Translational studies of cannabis administration, cognition, and the endocannabinoid system in HIV
INVESTIGATOR: Arpi Minassian, PhD
STUDY LOCATION: University of California, San Diego
PROJECT TITLE: Translational studies of cannabis administration, cognition, and the endocannabinoid system in HIV
FUNDING SOURCE: NIH
PROJECT TYPE: Clinical Study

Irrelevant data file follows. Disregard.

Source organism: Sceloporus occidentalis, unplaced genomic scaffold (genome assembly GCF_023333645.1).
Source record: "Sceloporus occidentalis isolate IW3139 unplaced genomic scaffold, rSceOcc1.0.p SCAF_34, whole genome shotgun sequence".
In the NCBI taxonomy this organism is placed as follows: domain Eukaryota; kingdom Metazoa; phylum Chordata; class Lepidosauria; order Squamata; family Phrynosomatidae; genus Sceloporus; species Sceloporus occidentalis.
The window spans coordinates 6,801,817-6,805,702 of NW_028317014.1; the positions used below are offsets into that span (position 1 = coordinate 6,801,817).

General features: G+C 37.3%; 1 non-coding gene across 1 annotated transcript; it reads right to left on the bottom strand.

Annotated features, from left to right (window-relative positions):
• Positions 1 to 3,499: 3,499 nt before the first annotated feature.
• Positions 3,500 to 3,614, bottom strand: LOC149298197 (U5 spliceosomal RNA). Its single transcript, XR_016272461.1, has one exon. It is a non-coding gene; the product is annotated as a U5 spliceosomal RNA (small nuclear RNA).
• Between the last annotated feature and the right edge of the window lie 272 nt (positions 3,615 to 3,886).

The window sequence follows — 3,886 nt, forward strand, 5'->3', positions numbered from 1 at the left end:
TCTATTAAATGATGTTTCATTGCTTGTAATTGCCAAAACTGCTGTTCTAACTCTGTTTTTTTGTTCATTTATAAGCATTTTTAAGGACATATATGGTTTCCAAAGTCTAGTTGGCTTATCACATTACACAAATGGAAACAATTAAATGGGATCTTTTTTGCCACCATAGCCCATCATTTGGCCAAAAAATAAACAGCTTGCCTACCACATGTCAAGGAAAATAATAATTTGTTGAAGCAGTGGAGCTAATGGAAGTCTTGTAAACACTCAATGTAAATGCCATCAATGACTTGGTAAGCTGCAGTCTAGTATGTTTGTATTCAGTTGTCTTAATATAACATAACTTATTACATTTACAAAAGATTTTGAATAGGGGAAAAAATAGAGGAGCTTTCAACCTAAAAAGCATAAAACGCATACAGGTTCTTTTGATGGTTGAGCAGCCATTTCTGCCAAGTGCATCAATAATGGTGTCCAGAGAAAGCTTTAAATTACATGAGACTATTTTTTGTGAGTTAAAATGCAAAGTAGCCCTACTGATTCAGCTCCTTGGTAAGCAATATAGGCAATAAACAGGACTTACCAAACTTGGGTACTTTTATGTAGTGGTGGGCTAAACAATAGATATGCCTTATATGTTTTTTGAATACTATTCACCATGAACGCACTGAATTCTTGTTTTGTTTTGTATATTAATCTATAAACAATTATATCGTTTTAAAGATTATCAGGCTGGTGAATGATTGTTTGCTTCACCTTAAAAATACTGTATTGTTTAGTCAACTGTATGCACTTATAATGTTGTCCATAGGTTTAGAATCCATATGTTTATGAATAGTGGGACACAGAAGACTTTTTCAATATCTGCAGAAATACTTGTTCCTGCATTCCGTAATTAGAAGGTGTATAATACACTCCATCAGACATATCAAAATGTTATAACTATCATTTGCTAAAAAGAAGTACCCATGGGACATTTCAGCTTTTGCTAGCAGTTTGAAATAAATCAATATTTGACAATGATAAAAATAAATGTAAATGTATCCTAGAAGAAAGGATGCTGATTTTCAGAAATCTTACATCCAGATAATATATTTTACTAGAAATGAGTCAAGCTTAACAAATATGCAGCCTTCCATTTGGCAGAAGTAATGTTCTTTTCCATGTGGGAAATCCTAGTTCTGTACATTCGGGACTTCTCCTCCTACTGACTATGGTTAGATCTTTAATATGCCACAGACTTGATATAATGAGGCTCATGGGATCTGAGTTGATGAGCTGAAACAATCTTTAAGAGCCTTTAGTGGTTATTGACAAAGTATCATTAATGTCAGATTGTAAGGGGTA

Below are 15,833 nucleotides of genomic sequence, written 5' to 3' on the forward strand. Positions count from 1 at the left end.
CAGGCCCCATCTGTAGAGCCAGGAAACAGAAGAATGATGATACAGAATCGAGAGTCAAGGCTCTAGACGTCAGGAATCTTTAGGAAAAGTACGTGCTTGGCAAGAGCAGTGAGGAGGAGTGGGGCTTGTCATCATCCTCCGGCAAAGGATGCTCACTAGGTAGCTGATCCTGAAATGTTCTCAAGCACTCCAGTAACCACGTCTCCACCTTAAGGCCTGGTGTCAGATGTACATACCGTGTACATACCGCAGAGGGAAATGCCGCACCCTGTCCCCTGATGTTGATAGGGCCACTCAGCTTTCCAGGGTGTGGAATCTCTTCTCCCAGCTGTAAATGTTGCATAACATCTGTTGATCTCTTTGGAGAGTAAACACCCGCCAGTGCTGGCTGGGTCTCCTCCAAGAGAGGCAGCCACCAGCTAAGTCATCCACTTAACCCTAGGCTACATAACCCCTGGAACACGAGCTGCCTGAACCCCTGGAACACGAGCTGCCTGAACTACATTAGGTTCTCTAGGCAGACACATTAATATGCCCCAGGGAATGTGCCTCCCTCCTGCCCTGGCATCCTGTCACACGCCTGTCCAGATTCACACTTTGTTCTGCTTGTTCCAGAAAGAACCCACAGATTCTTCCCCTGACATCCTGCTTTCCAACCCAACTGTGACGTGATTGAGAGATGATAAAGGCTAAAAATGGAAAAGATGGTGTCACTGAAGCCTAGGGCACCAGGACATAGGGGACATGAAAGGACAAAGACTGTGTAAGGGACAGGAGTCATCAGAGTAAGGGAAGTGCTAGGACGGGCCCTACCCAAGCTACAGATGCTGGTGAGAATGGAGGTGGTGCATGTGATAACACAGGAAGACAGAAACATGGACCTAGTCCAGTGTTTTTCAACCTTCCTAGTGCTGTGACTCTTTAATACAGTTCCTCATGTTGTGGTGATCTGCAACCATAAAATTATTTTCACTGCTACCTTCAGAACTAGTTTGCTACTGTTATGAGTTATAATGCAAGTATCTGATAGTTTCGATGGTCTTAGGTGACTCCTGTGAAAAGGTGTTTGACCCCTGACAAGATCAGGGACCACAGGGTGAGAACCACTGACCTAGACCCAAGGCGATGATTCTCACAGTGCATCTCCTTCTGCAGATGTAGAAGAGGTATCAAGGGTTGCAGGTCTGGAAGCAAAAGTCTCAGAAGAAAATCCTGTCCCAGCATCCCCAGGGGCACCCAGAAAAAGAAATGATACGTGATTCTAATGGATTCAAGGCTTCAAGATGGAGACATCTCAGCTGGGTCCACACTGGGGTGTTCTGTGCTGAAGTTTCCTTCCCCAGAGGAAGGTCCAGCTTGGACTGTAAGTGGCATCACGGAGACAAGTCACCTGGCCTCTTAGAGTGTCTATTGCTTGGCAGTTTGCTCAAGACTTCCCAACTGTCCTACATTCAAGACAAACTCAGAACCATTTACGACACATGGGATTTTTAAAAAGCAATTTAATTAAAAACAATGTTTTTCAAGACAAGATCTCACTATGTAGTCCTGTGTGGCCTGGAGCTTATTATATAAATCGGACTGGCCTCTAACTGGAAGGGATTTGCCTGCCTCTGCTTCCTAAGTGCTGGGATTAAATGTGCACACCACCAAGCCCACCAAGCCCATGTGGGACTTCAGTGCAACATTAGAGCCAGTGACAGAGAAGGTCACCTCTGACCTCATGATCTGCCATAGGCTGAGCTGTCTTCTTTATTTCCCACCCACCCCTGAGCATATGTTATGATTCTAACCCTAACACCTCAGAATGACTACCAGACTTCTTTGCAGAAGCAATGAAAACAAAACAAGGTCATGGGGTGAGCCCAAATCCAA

Understanding how co-morbidities in persons with HIV (PWH) such as substance use affect risk-taking, decision-making, and other cognitive behaviors is important given implications for everyday functioning and transmission risk. The high prevalence of cannabis use in PWH, medicinally and recreationally, may indicate disease severity, impart therapeutic benefits,or adverse consequences. In fact, cannabis is recommended to those with HIV to alleviate nausea, improve appetite, relieve pain, and lift mood. To-date, the consequences of cannabis use in PWH remain unclear as do potential interactions with HIV treatments. In healthy participants, heavy cannabis use is associated with cognitive deficits e.g., risky decision-making, response disinhibition and inattention, but pro-cognitive effects in PWH may exist at mild use levels due to its anti-inflammatory and anti-excitotoxic properties. Furthermore, little has been done to determine the effects of cannabis use on the endocannabinoid (EC) system in general or in PWH. This area of study is especially germane to cognition since the virus affects brain regions rich in ECs. CNS relevance is of particular importance given that the EC system exerts regulatory effects over the dopaminergic system, critical for these cognitive processes. This project will utilize a cross-species approach to delineate the effects EC system activation has on HIV-relevant cognitive and motivational domains. Animal studies enable mechanistic insights on chronic and withdrawal effects in this system. Both behavioral and mechanistic overlap will occur between the human and animal studies.